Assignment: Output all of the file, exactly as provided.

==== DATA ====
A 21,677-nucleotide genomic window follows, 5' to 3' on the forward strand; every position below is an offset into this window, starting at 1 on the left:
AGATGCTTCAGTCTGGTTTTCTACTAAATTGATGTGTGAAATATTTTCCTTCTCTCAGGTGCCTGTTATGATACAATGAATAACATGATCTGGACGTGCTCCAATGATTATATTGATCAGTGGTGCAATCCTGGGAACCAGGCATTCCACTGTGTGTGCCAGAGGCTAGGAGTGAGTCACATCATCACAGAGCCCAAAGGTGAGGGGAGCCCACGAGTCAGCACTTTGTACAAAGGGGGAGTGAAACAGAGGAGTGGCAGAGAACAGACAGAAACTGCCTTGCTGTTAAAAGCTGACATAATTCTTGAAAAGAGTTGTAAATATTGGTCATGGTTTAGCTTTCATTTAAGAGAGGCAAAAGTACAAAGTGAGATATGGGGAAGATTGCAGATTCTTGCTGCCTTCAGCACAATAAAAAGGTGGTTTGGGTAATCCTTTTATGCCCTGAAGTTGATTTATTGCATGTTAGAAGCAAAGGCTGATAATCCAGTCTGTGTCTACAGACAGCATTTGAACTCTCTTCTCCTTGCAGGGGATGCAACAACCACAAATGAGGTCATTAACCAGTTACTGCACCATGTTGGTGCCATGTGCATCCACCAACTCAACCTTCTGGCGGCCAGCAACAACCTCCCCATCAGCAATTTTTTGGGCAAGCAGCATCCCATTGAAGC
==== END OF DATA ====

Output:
A 21,677-nucleotide genomic window follows, 5' to 3' on the forward strand; every position below is an offset into this window, starting at 1 on the left:
AGATGCTTCAGTCTGGTTTTCTACTAAATTGATGTGTGAAATATTTTCCTTCTCTCAGGTGCCTGTTATGATACAATGAATAACATGATCTGGACGTGCTCCAATGATTATATTGATCAGTGGTGCAATCCTGGGAACCAGGCATTCCACTGTGTGTGCCAGAGGCTAGGAGTGAGTCACATCATCACAGAGCCCAAAGGTGAGGGGAGCCCACGAGTCAGCACTTTGTACAAAGGGGGAGTGAAACAGAGGAGTGGCAGAGAACAGACAGAAACTGCCTTGCTGTTAAAAGCTGACATAATTCTTGAAAAGAGTTGTAAATATTGGTCATGGTTTAGCTTTCATTTAAGAGAGGCAAAAGTACAAAGTGAGATATGGGGAAGATTGCAGATTCTTGCTGCCTTCAGCACAATAAAAAGGTGGTTTGGGTAATCCTTTTATGCCCTGAAGTTGATTTATTGCATGTTAGAAGCAAAGGCTGATAATCCAGTCTGTGTCTACAGACAGCATTTGAACTCTCTTCTCCTTGCAGGGGATGCAACAACCACAAATGAGGTCATTAACCAGTTACTGCACCATGTTGGTGCCATGTGCATCCACCAACTCAACCTTCTGGCGGCCAGCAACAACCTCCCCATCAGCAATTTTTTGGGCAAGCAGCATCCCATTGAAGC